featuring guest authors; crafting tips and projects; recipes from food editor and sleuthing sidekick Cloris McWerther; and decorating, travel, fashion, health, beauty, and finance tips from the rest of the American Woman editors.

Tuesday, April 12, 2016

#COOKING WITH CLORIS--GUEST AUTHOR EDITH MAXWELL AND 1888 #GINGERBREAD

Agatha-nominated and Amazon best-selling author Edith Maxwell writes the Quaker Midwife Mysteries and the Local Foods Mysteries, the Country Store Mysteries (as Maddie Day), and the Lauren Rousseau Mysteries (as Tace Baker), as well as award-winning short crime fiction. Her story, “A Questionable Death,” which features the same 1888 setting and characters as Delivering the Truth, is nominated for a 2016 Agatha Award for Best Short Story. Learn more about Edith and her books at her website.

1888 Gingerbread

I’m delighted to be here today with a killer recipe! My 1888 Quaker midwife from Delivering the Truth, Rose Carroll, baked in a wood stove, which makes baking a little tricky. You have to remember to turn the pan regularly so it doesn’t burn on one side. Luckily our modern ovens are more forgiving.

One of the reference books I like to use is Miss Parloa’s New Cook Book and Marketing Guide from 1880. It includes all kinds of tips for kitchen hygiene and equipment. For example, in the section on Cooking Utensils, Miss Parloa tells us this: “The essential qualities in a utensil are that it shall be substantially made; be smoothly finished and without grooves or joinings; and that it shall be free from deleterious substances.” I agree!

But when you get to the recipes, they are all really large. “Pluck two chickens,” starts one. A cake might have a pound of butter in it. Her recipe for Soft Gingerbread reads, “Six cupfuls of flour, three of molasses, one of cream, one of lard or butter, two eggs, one teaspoonful of saleratus, and two of ginger. This is excellent.” I suppose it would be – but I don’t have any saleratus around the house, and if the end product turns out not to be excellent, I’ve just wasted a heck of a lot of flour, molasses, and butter.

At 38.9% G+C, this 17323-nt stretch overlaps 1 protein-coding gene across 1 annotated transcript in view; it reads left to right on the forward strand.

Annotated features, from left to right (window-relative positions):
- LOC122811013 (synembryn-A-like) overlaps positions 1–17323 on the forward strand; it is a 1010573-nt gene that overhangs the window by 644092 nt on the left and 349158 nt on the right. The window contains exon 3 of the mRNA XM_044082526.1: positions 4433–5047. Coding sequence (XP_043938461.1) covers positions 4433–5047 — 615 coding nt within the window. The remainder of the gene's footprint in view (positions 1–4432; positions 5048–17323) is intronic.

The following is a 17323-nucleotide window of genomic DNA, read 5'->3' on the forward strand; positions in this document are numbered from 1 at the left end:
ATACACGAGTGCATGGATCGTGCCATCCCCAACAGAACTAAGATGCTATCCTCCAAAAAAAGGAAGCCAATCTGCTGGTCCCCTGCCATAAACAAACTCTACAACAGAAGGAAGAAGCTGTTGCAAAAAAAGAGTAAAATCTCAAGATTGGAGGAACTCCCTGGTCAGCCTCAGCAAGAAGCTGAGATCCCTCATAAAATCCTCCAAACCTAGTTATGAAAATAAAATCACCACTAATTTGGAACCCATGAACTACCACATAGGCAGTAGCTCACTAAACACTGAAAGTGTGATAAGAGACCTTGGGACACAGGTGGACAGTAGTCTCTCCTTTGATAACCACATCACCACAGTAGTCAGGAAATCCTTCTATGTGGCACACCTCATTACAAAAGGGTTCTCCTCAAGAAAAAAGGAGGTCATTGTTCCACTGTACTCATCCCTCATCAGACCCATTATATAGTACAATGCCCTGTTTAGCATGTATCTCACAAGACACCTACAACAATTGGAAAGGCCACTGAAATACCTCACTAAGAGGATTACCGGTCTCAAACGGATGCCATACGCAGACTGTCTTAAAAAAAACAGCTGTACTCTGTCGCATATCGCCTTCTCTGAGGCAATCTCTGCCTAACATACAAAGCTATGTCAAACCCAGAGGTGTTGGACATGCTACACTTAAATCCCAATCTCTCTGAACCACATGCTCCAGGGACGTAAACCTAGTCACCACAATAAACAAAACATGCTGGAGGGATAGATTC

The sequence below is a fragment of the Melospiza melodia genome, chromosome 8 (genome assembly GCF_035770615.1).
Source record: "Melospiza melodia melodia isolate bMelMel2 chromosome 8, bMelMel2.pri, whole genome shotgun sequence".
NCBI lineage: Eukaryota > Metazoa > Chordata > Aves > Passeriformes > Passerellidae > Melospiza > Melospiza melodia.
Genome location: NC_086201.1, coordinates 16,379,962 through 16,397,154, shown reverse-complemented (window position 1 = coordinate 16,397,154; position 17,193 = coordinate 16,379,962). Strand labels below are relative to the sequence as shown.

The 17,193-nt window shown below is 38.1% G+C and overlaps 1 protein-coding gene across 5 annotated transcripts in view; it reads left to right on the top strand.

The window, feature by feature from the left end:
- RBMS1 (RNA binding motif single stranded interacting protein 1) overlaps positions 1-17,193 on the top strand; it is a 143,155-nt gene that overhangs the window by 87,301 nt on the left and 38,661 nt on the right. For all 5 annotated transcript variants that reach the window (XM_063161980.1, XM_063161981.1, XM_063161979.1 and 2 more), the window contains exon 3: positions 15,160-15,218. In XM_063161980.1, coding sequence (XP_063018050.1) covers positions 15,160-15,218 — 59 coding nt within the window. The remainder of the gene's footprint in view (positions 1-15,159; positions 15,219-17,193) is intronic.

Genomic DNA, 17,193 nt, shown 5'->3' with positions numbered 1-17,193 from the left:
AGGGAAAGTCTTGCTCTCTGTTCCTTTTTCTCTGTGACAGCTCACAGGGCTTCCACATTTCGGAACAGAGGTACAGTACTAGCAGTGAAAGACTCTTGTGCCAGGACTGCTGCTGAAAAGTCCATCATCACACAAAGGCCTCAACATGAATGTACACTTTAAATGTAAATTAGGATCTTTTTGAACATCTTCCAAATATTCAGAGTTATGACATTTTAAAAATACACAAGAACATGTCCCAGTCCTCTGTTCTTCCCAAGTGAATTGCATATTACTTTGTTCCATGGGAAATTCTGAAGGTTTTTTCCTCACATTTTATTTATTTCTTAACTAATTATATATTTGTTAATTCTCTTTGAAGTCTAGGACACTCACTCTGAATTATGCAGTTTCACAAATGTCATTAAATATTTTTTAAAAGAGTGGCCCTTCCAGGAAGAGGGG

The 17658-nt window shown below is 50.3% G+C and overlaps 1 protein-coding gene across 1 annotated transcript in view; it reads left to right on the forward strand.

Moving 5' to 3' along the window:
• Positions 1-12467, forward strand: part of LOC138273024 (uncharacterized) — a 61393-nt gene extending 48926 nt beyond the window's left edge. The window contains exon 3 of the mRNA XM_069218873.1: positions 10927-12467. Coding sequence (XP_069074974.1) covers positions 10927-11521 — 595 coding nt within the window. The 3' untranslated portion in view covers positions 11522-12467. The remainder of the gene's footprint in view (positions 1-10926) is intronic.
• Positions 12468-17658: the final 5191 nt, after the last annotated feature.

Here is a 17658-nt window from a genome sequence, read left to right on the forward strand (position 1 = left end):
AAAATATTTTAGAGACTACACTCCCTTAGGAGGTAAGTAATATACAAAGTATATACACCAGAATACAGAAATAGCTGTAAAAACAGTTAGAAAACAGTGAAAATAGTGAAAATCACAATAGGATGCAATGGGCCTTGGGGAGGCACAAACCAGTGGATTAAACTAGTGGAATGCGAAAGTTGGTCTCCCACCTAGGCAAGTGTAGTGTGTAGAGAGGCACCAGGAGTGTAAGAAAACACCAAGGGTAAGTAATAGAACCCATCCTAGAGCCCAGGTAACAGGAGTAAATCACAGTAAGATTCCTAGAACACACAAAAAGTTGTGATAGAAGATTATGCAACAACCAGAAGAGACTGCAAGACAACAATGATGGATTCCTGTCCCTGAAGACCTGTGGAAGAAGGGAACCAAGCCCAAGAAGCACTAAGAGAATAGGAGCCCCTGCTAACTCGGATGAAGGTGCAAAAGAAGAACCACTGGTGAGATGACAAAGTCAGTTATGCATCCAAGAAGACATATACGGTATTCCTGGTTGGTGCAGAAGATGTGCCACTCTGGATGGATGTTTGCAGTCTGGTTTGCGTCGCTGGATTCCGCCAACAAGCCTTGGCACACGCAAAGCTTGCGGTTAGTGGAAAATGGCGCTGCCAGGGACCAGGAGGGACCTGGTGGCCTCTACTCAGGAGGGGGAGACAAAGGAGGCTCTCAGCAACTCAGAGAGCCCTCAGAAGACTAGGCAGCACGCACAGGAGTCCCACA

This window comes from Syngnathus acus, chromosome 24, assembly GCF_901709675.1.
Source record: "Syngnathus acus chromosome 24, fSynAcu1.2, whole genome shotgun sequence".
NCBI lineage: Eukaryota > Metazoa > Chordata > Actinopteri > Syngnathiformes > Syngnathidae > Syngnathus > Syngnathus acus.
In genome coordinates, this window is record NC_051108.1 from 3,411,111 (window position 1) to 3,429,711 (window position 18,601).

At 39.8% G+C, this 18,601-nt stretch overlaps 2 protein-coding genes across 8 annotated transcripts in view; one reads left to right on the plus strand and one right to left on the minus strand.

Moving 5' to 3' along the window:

So I turned to the Fannie Farmer 1896 Cook Book (reissued in 2011). Her recipe for gingerbread is somewhat more restrained in the amounts. And who doesn’t love a nice moist piece of gingerbread – with whipped cream on top, of course!

Here’s the recipe, adapted slightly.

Hot Water Gingerbread
Ingredients:
1 cup molasses
½ cup boiling water
2 ¼ cup flour
1 teaspoon baking soda
1 ½ teaspoons ginger
½ teaspoon salt
3 tablespoons melted butter
Directions:

Butter a square pan and preheat the oven to 350 degrees F.

Add the water to the molasses. Mix the dry ingredients. Combine the mixtures, add the butter, and beat vigorously.

Pour into the pan and bake thirty-five minutes or until a toothpick comes out clean.

(The original recipe includes this tip: “Chicken fat tried out and clarified furnishes an excellent shortening, and may be used in place of butter.” Not in my kitchen!)

Readers, what old-fashioned recipe do you like to use? Do you have one that’s been handed down in your family?

Delivering the Truth
Quaker midwife Rose Carroll becomes a suspect when a difficult carriage factory manager is killed after the factory itself is hit by an arsonist. Struggling with being less than a perfect Friend, Rose delivers the baby of the factory owner’s mistress even while the owner’s wife is also seven months pregnant. After another murder, Rose calls on her strengths as a counselor and problem solver to help bring the killers to justice before they destroy the town’s carriage industry and the people who run it.

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1 comment:

Angela Adams said...

Sounds easy and delicious! Thanks for the recipe.